Alright, so now we're going to jump into
a discussion of the cardiovascular exam.
I should preface right off the bat that this
is not intended to be a comprehensive course
on the assessment of the heart.
A person could spend hours, days, weeks going
over all the different kinds of manifestations
of cardiovascular disease, the different
kinds of murmurs that can appear,
the different maneuvers you can do to elicit or
suppress certain murmurs and cardiac findings,
not to mention the entire wealth of findings there may
be in pediatric or congenital cardiac malformations,
which I am not going into in this course.
Instead, my intention is to make
sure that we have a good foundation
on the common murmurs that you're
going to find at the bedside,
and a list of a few of the common maneuvers that
you can do to really accentuate those murmurs.
But first off, the cardiac exam always
starts when you walk in the room,
long before you start putting this on your patient,
and essentially when you look at your patient
and decide whether or not
they really are in distress.
You know, a patient is complaining of chest pain could
just be from some sort of musculoskeletal injury
and they could be quite comfortable sitting there
and not have any other evidence of any systemic
or cardiovascular badness happening at the time.
In contrast, a person who's in acute coronary
syndrome, it shouldn't be that subtle,
if they have a significant coronary event happening.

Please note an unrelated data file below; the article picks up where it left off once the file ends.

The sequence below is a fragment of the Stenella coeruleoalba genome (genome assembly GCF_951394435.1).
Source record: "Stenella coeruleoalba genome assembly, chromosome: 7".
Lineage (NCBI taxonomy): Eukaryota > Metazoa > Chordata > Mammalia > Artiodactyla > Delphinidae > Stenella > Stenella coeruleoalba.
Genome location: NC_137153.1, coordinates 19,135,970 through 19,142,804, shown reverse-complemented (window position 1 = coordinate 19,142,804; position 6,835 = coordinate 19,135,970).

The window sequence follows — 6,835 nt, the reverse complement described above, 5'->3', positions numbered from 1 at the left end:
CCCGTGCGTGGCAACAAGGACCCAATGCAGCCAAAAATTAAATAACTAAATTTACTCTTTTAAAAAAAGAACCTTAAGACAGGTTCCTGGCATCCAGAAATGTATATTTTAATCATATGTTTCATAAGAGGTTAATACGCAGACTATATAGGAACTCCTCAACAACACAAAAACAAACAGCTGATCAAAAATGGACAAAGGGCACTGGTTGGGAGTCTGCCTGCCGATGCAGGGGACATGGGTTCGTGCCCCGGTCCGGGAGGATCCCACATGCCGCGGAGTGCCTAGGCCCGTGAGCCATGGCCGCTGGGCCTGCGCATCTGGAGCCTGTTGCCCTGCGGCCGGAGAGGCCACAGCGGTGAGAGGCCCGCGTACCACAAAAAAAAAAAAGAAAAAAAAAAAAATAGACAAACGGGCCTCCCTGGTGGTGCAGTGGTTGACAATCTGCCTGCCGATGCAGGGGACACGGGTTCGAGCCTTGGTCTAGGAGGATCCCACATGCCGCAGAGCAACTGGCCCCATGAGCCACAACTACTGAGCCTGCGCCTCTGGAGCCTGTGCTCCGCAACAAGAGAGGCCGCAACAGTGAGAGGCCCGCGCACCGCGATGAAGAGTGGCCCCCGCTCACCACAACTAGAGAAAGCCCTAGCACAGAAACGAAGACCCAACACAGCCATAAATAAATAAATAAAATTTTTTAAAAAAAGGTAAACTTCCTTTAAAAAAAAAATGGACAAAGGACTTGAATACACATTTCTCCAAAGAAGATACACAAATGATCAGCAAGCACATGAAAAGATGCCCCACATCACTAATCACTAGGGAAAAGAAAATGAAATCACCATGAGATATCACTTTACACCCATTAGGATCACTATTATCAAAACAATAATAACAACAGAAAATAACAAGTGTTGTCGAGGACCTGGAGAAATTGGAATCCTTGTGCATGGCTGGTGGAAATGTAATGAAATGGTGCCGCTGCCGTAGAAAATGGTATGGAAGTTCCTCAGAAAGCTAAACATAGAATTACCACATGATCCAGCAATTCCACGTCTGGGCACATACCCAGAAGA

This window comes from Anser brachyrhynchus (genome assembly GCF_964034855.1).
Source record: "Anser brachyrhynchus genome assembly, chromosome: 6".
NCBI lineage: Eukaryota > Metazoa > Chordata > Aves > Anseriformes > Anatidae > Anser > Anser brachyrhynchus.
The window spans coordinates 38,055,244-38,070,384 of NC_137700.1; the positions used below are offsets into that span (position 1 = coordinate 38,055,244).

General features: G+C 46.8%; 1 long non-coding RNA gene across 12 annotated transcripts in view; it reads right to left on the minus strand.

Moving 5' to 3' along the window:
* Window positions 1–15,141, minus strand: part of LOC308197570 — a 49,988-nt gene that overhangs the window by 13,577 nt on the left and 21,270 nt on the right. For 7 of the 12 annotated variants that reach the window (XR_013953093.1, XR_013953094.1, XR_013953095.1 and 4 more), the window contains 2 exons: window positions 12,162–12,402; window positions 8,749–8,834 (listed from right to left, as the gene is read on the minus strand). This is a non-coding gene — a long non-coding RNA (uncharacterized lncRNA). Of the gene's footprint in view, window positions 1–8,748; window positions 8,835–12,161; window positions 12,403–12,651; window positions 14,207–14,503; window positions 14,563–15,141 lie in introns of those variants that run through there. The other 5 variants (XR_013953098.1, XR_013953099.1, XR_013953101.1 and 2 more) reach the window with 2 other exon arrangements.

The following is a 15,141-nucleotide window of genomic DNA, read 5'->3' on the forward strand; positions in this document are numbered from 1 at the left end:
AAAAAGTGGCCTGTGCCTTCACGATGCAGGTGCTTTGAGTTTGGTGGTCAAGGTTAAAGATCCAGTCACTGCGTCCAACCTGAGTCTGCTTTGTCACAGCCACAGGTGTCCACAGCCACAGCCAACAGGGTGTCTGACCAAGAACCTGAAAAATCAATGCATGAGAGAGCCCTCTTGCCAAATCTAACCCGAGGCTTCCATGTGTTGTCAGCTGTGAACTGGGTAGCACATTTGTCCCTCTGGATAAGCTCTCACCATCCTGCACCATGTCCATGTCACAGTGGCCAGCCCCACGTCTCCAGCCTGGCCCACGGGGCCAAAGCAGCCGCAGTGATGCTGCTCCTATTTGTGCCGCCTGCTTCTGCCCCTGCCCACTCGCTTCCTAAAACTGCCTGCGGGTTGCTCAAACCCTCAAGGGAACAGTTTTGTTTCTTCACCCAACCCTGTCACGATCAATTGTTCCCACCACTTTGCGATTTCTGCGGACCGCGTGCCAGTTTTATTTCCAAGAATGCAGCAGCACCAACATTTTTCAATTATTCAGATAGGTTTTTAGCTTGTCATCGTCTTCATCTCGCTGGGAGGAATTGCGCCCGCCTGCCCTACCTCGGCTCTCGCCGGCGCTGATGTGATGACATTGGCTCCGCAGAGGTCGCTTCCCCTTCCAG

They may have diaphoresis on their
forehead with evidence of just sweating.
They may look really anxious and uncomfortable.
Certainly, they may be in respiratory
distress, which we'll talk a little bit more
about in the pulmonary section.
And hey, they may even be clutching
their chest right before your eyes
as evidence of the source of this crushing
chest pain that they're experiencing.
So having done that our patient, at
least at the moment, looks fairly calm,
doesn't look like he's having a lot of anxiety, is
not clutching his chest, and he's not diaphoretic.
So that's a good sign, we can take
our time by examining this patient.
With that, let's talk about the cardiovascular exam.
So when you know the cardiac
exam, many things are possible.
Now, what do I mean by that?
Many things are possible is actually not just
a statement of fact, it's also an acronym.
It's a useful way to remember the heart valves.
Many Things Are Possible is M-T-A-P.
Let me just draw that here.
Those letters represent the sequence of
closing of the four heart valves in the heart,
the mitral, the tricuspid, the aortic and the pulmonic.
And using that acronym, many things are possible.
You'll remember which sequence
those valves are closing.
You'll also remember where they're located.
This is a circle, M-T-A-P.
M-T-A-P, which helps us to keep track of where we
are when we're listening for particular murmurs
and trying to find the etiology of a particular
murmur that we hear based on the location
on the anterior chest wall.